The Pittsburgh Steelers have a deep history of selecting high-quality players capable of becoming cornerstones of championship rosters in draft classes. In the 2000s alone, the Steelers drafted a young man who became a franchise quarterback, a two-time Super Bowl winner and somebody who will, one day, deservedly be enshrined in the Pro Football Hall of Fame, and the club also built impressive defensive units that helped the franchise remain the class of the AFC North for the better part of the past decade or so. While the Steelers are not a dynasty like the New England Patriots have been throughout the Tom Brady era, Pittsburgh fans have had little to complain about throughout the current century, especially when you compare the club to the likes of the Cleveland Browns and Cincinnati Bengals.
Every sports organization is guilty of miscues and mistakes, and the Steelers are no different even if it often feels as if the team gets more right than wrong during every draft. Some draft busts taken by the Steelers did set the franchise back and possibly even cost the team a shot at playing in a Super Bowl contest, while others are simply regrettable decisions that look awful in hindsight. Regardless of how you feel about the talents possessed by the man who tops the list of players the Steelers never should have drafted, history will always remember his costly fumble during a title game. Passionate Pittsburgh fans will only be able to wonder what could have been had that player held onto the football on that fateful night.
15 Bruce Davis
The Steelers whiffed on multiple selections during the 2008 NFL Draft. We’ll begin this list with Bruce Davis, the linebacker taken in the third round of that year’s selection process. Davis entered the NFL as a prospect who, ideally, could feature at either defensive end or outside linebacker, but he was unable to find a roster spot with the Steelers at either position after only a single season.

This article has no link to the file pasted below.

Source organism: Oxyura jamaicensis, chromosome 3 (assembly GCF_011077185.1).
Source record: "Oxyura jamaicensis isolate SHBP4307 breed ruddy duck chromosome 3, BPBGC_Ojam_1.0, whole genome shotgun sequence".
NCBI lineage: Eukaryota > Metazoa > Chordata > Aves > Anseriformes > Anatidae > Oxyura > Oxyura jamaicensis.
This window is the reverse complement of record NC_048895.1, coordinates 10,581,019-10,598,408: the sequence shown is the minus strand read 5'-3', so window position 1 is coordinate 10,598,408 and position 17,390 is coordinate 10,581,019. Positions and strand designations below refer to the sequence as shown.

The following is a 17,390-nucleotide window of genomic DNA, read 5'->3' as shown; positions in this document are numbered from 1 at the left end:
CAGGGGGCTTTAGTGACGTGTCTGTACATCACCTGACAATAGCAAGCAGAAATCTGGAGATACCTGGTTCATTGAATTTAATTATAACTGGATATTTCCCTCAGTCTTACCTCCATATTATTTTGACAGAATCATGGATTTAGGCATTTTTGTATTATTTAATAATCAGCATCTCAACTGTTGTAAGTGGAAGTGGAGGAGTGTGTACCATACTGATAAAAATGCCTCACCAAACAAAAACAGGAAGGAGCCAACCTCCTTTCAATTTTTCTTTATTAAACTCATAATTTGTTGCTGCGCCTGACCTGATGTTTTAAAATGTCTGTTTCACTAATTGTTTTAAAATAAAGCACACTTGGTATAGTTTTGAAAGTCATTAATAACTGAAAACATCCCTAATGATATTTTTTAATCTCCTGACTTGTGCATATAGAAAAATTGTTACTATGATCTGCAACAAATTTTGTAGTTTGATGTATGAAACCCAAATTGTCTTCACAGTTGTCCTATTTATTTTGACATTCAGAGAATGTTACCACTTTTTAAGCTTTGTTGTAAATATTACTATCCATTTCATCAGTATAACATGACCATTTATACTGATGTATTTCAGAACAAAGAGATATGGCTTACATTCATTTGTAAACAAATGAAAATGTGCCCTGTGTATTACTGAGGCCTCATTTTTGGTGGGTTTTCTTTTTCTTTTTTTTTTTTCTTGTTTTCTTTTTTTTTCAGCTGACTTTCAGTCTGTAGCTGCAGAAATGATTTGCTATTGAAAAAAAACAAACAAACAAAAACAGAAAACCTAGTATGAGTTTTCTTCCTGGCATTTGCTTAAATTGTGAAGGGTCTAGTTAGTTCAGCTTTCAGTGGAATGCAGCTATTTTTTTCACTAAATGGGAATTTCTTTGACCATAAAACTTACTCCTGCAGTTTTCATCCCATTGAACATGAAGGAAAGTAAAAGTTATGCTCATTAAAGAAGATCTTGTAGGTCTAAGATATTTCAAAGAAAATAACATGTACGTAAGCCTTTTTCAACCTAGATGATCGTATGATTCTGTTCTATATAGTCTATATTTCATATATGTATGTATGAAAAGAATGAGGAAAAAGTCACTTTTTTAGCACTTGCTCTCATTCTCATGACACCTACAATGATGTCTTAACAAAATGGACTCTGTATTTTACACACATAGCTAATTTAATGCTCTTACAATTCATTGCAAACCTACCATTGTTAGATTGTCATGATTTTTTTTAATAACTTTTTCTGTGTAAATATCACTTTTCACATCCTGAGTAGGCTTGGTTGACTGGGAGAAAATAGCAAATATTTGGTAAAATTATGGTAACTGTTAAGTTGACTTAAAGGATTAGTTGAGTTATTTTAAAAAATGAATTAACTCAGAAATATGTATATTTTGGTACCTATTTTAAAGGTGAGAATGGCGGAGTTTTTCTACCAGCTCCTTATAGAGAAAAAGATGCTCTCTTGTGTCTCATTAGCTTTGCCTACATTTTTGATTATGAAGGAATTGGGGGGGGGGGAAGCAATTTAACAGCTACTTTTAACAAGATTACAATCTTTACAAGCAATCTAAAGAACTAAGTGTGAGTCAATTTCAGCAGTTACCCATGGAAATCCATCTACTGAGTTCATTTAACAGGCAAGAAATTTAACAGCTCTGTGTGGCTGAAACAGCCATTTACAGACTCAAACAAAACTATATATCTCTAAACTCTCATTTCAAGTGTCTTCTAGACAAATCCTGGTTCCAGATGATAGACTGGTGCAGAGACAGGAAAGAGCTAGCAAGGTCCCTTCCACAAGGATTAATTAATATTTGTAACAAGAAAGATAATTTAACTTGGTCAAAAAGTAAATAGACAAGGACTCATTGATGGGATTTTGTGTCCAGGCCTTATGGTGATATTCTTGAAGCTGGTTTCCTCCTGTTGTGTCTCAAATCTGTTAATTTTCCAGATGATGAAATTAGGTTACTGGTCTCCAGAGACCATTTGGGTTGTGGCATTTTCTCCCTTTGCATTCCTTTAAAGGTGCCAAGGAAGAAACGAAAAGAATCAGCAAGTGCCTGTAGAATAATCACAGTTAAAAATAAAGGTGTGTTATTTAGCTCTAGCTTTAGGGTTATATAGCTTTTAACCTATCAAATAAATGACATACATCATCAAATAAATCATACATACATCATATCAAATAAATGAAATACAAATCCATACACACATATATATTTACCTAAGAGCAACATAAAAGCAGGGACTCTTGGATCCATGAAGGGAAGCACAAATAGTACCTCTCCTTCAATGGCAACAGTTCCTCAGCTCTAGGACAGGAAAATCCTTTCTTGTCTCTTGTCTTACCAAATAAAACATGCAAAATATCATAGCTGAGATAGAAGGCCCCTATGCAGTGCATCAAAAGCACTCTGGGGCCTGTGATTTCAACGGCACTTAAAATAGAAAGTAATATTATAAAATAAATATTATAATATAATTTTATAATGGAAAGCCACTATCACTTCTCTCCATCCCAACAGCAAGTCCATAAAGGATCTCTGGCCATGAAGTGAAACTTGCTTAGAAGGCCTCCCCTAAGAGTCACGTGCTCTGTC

He made journeys to multiple clubs in attempts to jumpstart his NFL career, but he last played a meaningful down in the league during the 2011 campaign. Most recently, American football fans have seen Davis appear in television commercials for the Copper Fit product. If nothing else, we hope Copper Fit is keeping Davis comfortable and healthy in whatever it is he's up to as of the summer of 2017.
14 Troy Edwards
Some Pittsburgh fans out there may fondly remember when wide receiver Troy Edwards, selected with the 13th overall pick of the 1999 NFL Draft, finished his rookie campaign with 61 receptions, 714 receiving yards and five touchdowns. That year proved to be nothing but a tease for supporters and for the Steelers. Edwards failed to register even a single receiving score the following two seasons, and he accumulated 37 receptions over that same period of time.
Pittsburgh moved on from Edwards following three seasons, but the team’s draft class from that year wasn’t a complete bust. After all, Pittsburgh grabbed Joey Porter in the third round of the ’99 draft. If only the club would’ve selected a wide receiver or a different offensive weapon with a longer shelf life in the first round.
13 Mike Adams
Critics would say the Steelers should’ve known better before selecting offensive tackle Mike Adams in the second round of the 2012 NFL Draft. Adams reportedly failed a drug test at that year’s scouting combine, but the Steelers became convinced that he wouldn’t be a headache and would prove himself to be a bargain as the 56th overall pick of his draft class.
Instead, Adams was involved in an altercation outside of a Pittsburgh restaurant that left him with stab wounds in June 2013, and he couldn’t earn a starting gig with the club when he was healthy enough to be listed on the roster. The Steelers moved on from Adams in the spring of 2016 after he failed a club physical, and he's now one of the team’s biggest draft busts of the decade.
12 Mark Malone
Pittsburgh football fans of a certain age don’t know how good they’ve had it watching Ben Roethlisberger serve as the franchise quarterback of the club for over a decade. Back in 1980, the Steelers used a first-round draft pick on QB Mark Malone, a young signal-caller advertised to be the team’s answer at the position so much so that the Steelers elected to not draft Dan Marino, among other QBs, in the future.